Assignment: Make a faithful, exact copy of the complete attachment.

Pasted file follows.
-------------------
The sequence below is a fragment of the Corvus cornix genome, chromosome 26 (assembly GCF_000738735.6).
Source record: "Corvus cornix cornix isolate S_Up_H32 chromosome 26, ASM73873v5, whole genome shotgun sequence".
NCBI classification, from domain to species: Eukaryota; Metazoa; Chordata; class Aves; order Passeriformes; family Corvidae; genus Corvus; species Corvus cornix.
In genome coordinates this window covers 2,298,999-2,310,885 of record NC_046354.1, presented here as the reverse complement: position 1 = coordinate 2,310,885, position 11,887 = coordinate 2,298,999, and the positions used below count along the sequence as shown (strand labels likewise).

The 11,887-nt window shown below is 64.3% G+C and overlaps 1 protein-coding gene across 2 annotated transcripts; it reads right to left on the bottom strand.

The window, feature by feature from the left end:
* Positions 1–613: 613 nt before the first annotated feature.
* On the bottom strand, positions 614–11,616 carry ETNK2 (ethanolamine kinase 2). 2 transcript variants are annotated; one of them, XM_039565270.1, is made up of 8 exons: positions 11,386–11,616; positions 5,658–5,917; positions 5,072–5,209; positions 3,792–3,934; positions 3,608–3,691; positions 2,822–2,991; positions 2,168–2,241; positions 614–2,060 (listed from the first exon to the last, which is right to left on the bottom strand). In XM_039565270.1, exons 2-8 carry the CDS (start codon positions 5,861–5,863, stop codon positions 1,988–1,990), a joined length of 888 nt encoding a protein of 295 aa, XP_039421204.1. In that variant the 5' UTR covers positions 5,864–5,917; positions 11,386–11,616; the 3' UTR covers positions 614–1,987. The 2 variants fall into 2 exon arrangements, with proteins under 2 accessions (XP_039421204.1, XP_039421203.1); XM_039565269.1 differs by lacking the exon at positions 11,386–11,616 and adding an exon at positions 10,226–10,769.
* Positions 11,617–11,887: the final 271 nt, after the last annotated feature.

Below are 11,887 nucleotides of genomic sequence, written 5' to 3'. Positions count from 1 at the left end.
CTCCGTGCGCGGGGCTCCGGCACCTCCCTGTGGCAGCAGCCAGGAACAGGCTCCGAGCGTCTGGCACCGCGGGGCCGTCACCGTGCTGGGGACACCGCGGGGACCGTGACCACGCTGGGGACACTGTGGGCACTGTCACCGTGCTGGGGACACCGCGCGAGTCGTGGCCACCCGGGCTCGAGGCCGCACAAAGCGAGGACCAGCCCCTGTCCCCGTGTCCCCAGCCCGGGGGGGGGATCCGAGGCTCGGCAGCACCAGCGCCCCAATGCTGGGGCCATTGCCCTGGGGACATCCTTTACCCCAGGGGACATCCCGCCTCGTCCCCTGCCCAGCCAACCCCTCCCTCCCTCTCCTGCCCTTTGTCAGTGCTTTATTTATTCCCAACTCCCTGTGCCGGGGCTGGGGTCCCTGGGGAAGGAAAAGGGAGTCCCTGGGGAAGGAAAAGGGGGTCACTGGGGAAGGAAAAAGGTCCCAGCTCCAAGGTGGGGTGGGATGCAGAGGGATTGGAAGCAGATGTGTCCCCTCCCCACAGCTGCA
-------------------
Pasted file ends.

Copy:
The sequence below is a fragment of the Corvus cornix genome, chromosome 26 (assembly GCF_000738735.6).
Source record: "Corvus cornix cornix isolate S_Up_H32 chromosome 26, ASM73873v5, whole genome shotgun sequence".
NCBI classification, from domain to species: Eukaryota; Metazoa; Chordata; class Aves; order Passeriformes; family Corvidae; genus Corvus; species Corvus cornix.
In genome coordinates this window covers 2,298,999-2,310,885 of record NC_046354.1, presented here as the reverse complement: position 1 = coordinate 2,310,885, position 11,887 = coordinate 2,298,999, and the positions used below count along the sequence as shown (strand labels likewise).

The 11,887-nt window shown below is 64.3% G+C and overlaps 1 protein-coding gene across 2 annotated transcripts; it reads right to left on the bottom strand.

The window, feature by feature from the left end:
* Positions 1–613: 613 nt before the first annotated feature.
* On the bottom strand, positions 614–11,616 carry ETNK2 (ethanolamine kinase 2). 2 transcript variants are annotated; one of them, XM_039565270.1, is made up of 8 exons: positions 11,386–11,616; positions 5,658–5,917; positions 5,072–5,209; positions 3,792–3,934; positions 3,608–3,691; positions 2,822–2,991; positions 2,168–2,241; positions 614–2,060 (listed from the first exon to the last, which is right to left on the bottom strand). In XM_039565270.1, exons 2-8 carry the CDS (start codon positions 5,861–5,863, stop codon positions 1,988–1,990), a joined length of 888 nt encoding a protein of 295 aa, XP_039421204.1. In that variant the 5' UTR covers positions 5,864–5,917; positions 11,386–11,616; the 3' UTR covers positions 614–1,987. The 2 variants fall into 2 exon arrangements, with proteins under 2 accessions (XP_039421204.1, XP_039421203.1); XM_039565269.1 differs by lacking the exon at positions 11,386–11,616 and adding an exon at positions 10,226–10,769.
* Positions 11,617–11,887: the final 271 nt, after the last annotated feature.

Below are 11,887 nucleotides of genomic sequence, written 5' to 3'. Positions count from 1 at the left end.
CTCCGTGCGCGGGGCTCCGGCACCTCCCTGTGGCAGCAGCCAGGAACAGGCTCCGAGCGTCTGGCACCGCGGGGCCGTCACCGTGCTGGGGACACCGCGGGGACCGTGACCACGCTGGGGACACTGTGGGCACTGTCACCGTGCTGGGGACACCGCGCGAGTCGTGGCCACCCGGGCTCGAGGCCGCACAAAGCGAGGACCAGCCCCTGTCCCCGTGTCCCCAGCCCGGGGGGGGGATCCGAGGCTCGGCAGCACCAGCGCCCCAATGCTGGGGCCATTGCCCTGGGGACATCCTTTACCCCAGGGGACATCCCGCCTCGTCCCCTGCCCAGCCAACCCCTCCCTCCCTCTCCTGCCCTTTGTCAGTGCTTTATTTATTCCCAACTCCCTGTGCCGGGGCTGGGGTCCCTGGGGAAGGAAAAGGGAGTCCCTGGGGAAGGAAAAGGGGGTCACTGGGGAAGGAAAAAGGTCCCAGCTCCAAGGTGGGGTGGGATGCAGAGGGATTGGAAGCAGATGTGTCCCCTCCCCACAGCTGCA